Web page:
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How A High Freak Algo Halted Bond Trading For 5 Seconds During Friday's Payrolls Release

Tyler Durden's picture





 

It's just sad now: with every passing day bringing new (and previously unseen) cases of high frequency trading algo-generated market halts or crashes, that none of the regulators are willing to take a stand against this market scourge that we have written about for nearly 5 years now, is a clear indication that the HFT lobby is firmly in control of what were once "capital markets" and that the retail investor is once again, the sacrificial lamb. But while it was one thing for the high freak thugs to control marginal price action through momentum ignition, quote stuffing, hide not slide, flash trades, and all the other well-known manipulative techniques which seemingly are too complicated for the SEC to figure out, in equities where things get really bad is when HFTs start crashing, or at least halting, the bond market at key market inflection points such as during the most important monthly data release, the payrolls release. This is precisely what happened on Friday, when as Nanex clearly shows, a momentum ignition algo sent the ZF (5 Year T-Note future) soaring and resulting in a 5 second - an eternity in today's nanosecond age - trading halt during the actual release of the BLS report.

How this kind of manipulation continues without penalty, and how this same party can keep getting away with this  - recall from June, "Here Is Today's 482 Millisecond NFP Leak, The Subsequent Gold Slam And Trading Halts In Treasurys And ES" - is just too mind-numbing to consider any more.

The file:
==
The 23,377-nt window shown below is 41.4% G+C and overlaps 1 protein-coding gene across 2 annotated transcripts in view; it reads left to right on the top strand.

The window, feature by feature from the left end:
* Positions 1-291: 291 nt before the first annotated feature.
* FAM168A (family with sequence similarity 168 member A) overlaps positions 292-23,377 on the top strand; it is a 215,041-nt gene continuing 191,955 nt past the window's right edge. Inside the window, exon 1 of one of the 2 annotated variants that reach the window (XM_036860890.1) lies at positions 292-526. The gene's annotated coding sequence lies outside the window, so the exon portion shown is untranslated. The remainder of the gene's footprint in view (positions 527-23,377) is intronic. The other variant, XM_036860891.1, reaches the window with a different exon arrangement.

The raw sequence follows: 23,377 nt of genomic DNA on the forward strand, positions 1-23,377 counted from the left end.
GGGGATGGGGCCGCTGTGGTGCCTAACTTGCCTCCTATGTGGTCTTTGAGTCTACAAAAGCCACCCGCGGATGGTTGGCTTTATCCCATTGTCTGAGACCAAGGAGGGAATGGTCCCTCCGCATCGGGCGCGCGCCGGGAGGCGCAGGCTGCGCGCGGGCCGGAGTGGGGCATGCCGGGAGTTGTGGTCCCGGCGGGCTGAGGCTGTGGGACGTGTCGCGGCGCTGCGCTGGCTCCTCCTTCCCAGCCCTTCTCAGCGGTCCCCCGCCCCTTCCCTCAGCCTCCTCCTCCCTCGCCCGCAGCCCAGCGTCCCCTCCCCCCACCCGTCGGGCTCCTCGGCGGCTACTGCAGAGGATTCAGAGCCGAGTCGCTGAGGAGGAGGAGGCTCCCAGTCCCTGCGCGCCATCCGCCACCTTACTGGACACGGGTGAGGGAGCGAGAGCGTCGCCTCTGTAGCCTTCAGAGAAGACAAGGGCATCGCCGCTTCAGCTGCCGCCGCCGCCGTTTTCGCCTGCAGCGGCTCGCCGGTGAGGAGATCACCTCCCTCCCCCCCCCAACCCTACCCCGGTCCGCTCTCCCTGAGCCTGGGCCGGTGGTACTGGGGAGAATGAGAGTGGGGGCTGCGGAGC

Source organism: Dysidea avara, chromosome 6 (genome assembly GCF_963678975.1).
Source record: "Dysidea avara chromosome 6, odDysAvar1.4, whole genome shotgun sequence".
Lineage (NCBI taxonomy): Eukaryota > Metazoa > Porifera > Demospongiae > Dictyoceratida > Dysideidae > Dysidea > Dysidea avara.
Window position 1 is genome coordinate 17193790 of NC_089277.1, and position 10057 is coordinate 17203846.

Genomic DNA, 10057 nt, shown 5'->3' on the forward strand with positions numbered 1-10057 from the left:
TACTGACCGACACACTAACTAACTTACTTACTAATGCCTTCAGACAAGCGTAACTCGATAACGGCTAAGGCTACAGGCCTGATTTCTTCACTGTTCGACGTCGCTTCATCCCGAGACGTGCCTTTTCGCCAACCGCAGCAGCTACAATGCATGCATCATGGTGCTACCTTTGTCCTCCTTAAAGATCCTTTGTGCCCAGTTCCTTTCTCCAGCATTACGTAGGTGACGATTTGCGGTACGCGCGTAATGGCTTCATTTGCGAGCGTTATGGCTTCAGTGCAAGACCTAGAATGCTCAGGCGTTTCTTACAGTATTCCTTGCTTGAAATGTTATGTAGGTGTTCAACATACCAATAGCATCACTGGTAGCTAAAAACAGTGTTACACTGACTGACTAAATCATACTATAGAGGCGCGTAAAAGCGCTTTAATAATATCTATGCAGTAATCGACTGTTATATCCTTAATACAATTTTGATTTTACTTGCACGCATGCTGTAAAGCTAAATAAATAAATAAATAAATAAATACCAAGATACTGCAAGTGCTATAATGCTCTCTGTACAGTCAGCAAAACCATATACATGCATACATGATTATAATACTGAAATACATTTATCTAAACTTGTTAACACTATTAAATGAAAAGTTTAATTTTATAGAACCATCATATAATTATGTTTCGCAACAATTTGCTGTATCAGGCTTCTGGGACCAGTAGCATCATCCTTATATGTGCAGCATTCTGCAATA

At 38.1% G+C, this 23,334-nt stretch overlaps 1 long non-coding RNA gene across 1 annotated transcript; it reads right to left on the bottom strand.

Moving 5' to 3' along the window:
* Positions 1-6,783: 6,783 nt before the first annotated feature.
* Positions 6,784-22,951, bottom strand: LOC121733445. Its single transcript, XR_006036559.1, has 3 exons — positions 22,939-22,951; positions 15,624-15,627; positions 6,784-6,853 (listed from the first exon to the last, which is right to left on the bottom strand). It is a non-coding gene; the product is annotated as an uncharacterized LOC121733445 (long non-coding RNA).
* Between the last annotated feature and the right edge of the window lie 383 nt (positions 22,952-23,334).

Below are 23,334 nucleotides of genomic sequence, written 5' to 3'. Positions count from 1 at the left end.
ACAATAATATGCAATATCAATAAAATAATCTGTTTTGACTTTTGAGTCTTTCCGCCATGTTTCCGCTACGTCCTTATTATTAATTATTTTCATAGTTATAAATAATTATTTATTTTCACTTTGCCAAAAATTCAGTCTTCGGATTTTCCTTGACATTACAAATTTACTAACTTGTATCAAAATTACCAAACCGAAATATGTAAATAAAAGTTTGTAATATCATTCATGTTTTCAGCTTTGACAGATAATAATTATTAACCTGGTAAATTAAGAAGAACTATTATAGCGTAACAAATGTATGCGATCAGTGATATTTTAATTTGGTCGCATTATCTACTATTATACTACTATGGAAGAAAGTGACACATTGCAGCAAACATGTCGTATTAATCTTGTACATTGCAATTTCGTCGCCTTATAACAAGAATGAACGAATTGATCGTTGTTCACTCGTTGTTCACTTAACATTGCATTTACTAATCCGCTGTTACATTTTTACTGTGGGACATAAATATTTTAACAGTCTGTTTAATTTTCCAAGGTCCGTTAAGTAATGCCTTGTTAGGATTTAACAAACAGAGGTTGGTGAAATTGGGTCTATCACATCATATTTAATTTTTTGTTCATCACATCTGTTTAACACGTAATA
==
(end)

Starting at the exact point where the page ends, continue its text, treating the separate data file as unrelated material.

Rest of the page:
Here is the criminal action from Friday, in pretty charts, courtesy of Nanex:

On January 10, 2013, about 8/10ths of a second before the Labor Department released the widely anticipated Employment Situation Report, trading activity exploded in Treasury futures, sending the prices much higher in less than 1/10th of a second. The buying activity overwhelmed the 5-Year T-Note market causing a stop logic circuit breaker to trip and shut down trading for 5 seconds. During the halt in 5-Year T-Note futures, the news was officially released in Washington, D.C. - meaning that anyone wanting to trade on that news, would have to wait until the halt was lifted almost 4 seconds later (4,000,000 microseconds in high frequency trading lingo).

This isn't the first time that Treasury futures have been halted (see also 08-Nov-2013 and 07-Jun-2013); however, before June 2013, this was an extremely rare event.

2. All Futures Trades - showing that trading activity before news release was higher than after news release!

3. March 2014 5-Year T-Note (ZF) Futures. Zoom of Chart 1.

4. March 2014 T-Bond (ZB) Futures.

5. March 2014 10-Year T-Notes (ZN) Futures.

6. March 2014 2-Year T-Note (ZT) Futures.

7. March 2014 2-Year Minus 5-Year T-Note (TUF) Futures. This contract also halted for 5 seconds (due to the halt in the 5-Year leg).

8. March 2014 Ultra T-Bond (UB) Futures.

 

 


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Mon, 01/13/2014 - 14:37 | Link to Comment HedgeAccordingly
HedgeAccordingly's picture

Probably PIMPco doing their biz- http://hedge.ly/1irIT2k

Mon, 01/13/2014 - 14:45 | Link to Comment Hippocratic Oaf
Hippocratic Oaf's picture